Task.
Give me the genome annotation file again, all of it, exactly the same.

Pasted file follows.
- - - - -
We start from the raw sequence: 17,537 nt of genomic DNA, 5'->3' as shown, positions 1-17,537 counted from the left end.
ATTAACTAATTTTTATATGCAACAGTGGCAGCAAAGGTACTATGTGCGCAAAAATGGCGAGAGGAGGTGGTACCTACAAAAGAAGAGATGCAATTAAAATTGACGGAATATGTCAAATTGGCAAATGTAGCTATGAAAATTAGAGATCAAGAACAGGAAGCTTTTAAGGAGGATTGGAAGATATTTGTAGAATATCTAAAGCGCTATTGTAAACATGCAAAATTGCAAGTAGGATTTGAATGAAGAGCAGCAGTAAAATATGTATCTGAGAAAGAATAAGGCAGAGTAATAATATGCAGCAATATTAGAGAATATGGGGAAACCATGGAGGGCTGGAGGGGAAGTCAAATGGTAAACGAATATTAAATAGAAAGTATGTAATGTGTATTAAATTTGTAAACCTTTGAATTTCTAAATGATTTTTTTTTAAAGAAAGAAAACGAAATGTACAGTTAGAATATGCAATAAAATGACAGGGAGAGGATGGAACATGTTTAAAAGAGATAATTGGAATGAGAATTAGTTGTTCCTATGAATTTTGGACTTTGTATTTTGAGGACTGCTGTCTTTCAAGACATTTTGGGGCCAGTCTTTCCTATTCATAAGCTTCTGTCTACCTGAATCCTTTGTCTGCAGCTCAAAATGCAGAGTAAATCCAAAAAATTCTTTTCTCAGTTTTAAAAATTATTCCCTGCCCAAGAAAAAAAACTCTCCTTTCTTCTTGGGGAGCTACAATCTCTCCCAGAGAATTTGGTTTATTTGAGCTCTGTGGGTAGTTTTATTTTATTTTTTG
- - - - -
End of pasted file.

We start from the raw sequence: 17,537 nt of genomic DNA, 5'->3' as shown, positions 1-17,537 counted from the left end.
ATTAACTAATTTTTATATGCAACAGTGGCAGCAAAGGTACTATGTGCGCAAAAATGGCGAGAGGAGGTGGTACCTACAAAAGAAGAGATGCAATTAAAATTGACGGAATATGTCAAATTGGCAAATGTAGCTATGAAAATTAGAGATCAAGAACAGGAAGCTTTTAAGGAGGATTGGAAGATATTTGTAGAATATCTAAAGCGCTATTGTAAACATGCAAAATTGCAAGTAGGATTTGAATGAAGAGCAGCAGTAAAATATGTATCTGAGAAAGAATAAGGCAGAGTAATAATATGCAGCAATATTAGAGAATATGGGGAAACCATGGAGGGCTGGAGGGGAAGTCAAATGGTAAACGAATATTAAATAGAAAGTATGTAATGTGTATTAAATTTGTAAACCTTTGAATTTCTAAATGATTTTTTTTTAAAGAAAGAAAACGAAATGTACAGTTAGAATATGCAATAAAATGACAGGGAGAGGATGGAACATGTTTAAAAGAGATAATTGGAATGAGAATTAGTTGTTCCTATGAATTTTGGACTTTGTATTTTGAGGACTGCTGTCTTTCAAGACATTTTGGGGCCAGTCTTTCCTATTCATAAGCTTCTGTCTACCTGAATCCTTTGTCTGCAGCTCAAAATGCAGAGTAAATCCAAAAAATTCTTTTCTCAGTTTTAAAAATTATTCCCTGCCCAAGAAAAAAAACTCTCCTTTCTTCTTGGGGAGCTACAATCTCTCCCAGAGAATTTGGTTTATTTGAGCTCTGTGGGTAGTTTTATTTTATTTTTTG